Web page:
The government on Wednesday warned Twitter that the social networking website could face closure
in India if it does not remove 28 web pages with objectionable content within the next 12 hours. The home ministry has asked the department of electronics and information technology (IT) to pass this directive to Twitter
, which has steadfastly refused to block the 28 web pages whose removal was sought by the Indian government three days ago.
"If that is not done, appropriate action will be taken by the Indian government," a top official said, indicating that the popular social networking website may have to face a temporary blockade in the country till it falls in line.
A source explained that the said content still had potential to trigger communal violence in India and its removal was imperative from the point of view of national security.
Twitter has meanwhile promised to cooperate with the government after the Prime Minister's Office complained to it about objectionable content on six accounts resembling the PMO's official account. As the government blocked the six accounts after Twitter took no action, the social networking portal has communicated to the PMO that it would be locating the unlawful content.
Twitter has told the PMO that it could not take action earlier because the government entity did not inform it through proper procedure electronically and hence the request was not located.
"India is important to us and we would like to have clearer communication in these matters in the future, it said, adding that Twitter should be put in touch with appropriate departments in this regard. Earlier, the PMO had asked the Cyber Security Cell of the department of IT to block these accounts as they had content with communal overtones and could have serious ramifications as these could be mistaken as the official account of the PMO.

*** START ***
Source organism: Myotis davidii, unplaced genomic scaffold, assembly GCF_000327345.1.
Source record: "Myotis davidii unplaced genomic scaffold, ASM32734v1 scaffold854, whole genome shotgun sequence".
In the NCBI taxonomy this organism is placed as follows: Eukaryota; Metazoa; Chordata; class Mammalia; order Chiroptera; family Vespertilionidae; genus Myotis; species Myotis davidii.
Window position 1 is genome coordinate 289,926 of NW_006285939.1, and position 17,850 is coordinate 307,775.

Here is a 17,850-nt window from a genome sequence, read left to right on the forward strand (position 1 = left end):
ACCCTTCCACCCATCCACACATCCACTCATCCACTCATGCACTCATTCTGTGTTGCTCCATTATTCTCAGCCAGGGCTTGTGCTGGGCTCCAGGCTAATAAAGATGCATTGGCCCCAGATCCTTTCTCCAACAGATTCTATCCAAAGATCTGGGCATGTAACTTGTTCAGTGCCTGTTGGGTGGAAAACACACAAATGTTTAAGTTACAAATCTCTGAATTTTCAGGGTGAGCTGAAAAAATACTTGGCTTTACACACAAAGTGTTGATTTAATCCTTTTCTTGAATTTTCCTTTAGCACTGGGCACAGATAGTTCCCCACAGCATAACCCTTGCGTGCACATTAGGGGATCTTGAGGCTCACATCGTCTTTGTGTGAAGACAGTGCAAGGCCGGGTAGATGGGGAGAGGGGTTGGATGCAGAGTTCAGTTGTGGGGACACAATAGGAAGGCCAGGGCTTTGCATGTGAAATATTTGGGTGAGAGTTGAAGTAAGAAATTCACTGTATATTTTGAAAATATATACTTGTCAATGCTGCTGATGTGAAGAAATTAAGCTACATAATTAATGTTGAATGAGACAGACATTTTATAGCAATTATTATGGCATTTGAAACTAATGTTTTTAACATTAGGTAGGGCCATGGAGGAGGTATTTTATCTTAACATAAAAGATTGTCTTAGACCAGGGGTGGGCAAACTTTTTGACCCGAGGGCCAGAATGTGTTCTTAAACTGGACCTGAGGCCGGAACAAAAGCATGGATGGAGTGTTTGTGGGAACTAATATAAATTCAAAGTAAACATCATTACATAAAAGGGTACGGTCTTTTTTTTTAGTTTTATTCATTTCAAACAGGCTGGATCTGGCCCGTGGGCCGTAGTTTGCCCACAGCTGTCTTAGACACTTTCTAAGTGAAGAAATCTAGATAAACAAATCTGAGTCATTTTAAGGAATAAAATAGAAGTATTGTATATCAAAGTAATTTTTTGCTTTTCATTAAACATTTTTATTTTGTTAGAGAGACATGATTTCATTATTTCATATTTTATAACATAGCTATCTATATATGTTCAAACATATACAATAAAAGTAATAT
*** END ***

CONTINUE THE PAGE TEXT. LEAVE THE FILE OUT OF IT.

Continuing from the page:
Facebook, too, said it will remove content, block pages or even disable accounts of those users who upload content that incite violence or perpetuate hate speech.
"We have received requests from Indian authorities and agencies and are working through those requests and responding to the agencies. We encourage people to continue to use our tools to report content they are concerned about so that we can investigate and take action," the spokesperson added.
Given the gravity of the situation, which the social networking site officials term an emergency situation, a large number of Facebook employees are working round-the-clock in both India and the US to review and monitor the content and take necessary action, which the company says is part of its social responsibilities.
Meanwhile, the US has said it is not part of the Indian probe that is looking into doctored images and videos being uploaded on the Internet by elements in Pakistan to create social unrest in the country.
"The Indian government itself is investigating, so we're going to let that go forward," US State Department spokesperson Victoria Nuland said.
On the larger question of Internet freedom, she said: "The US has always been on the side of its full freedom. But as the Indian government continues to investigate these instances and preserve security, we also always urge the government to maintain its own commitment to human rights, fundamental freedoms, rule of law," she added.With PTI inputs